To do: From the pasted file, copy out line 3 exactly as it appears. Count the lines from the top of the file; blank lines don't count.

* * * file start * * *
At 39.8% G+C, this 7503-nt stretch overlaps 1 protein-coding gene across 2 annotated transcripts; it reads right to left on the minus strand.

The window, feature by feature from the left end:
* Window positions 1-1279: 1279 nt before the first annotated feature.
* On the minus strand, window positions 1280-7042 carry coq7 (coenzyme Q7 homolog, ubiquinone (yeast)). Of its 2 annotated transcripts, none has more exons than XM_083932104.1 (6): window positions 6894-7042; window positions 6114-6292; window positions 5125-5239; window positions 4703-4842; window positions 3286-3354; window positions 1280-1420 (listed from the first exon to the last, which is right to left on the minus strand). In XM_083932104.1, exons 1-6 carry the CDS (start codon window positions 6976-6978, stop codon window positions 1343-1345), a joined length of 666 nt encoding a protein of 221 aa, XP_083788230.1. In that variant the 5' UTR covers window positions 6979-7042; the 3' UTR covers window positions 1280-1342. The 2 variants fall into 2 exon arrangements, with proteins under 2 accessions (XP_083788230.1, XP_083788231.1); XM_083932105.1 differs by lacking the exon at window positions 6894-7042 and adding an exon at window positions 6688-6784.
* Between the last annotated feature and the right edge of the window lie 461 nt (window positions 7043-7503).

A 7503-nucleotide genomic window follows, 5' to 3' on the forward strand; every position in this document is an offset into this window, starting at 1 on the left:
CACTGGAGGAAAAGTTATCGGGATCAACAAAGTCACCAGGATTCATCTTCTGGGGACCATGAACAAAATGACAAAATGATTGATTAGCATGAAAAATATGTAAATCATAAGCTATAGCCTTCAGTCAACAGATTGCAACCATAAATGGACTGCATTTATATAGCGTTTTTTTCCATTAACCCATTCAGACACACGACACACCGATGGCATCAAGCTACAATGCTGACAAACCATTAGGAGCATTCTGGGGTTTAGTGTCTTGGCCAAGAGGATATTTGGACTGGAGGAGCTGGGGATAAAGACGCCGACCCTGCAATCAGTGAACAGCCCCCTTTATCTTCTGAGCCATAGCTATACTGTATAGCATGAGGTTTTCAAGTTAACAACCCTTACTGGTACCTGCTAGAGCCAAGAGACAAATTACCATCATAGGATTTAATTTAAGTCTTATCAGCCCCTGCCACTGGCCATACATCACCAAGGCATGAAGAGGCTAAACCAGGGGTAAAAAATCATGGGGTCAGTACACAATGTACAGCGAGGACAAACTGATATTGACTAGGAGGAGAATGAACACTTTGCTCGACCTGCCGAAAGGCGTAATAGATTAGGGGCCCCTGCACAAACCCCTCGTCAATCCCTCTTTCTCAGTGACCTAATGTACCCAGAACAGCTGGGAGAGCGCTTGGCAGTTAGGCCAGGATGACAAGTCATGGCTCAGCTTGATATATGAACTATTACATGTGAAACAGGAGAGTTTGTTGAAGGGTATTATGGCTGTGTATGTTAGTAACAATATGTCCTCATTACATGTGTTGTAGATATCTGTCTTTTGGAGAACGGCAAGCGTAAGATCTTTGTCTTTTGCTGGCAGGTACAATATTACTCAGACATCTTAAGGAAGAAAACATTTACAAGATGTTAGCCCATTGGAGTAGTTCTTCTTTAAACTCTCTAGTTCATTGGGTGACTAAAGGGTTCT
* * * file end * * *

* Window positions 1-1279: 1279 nt before the first annotated feature.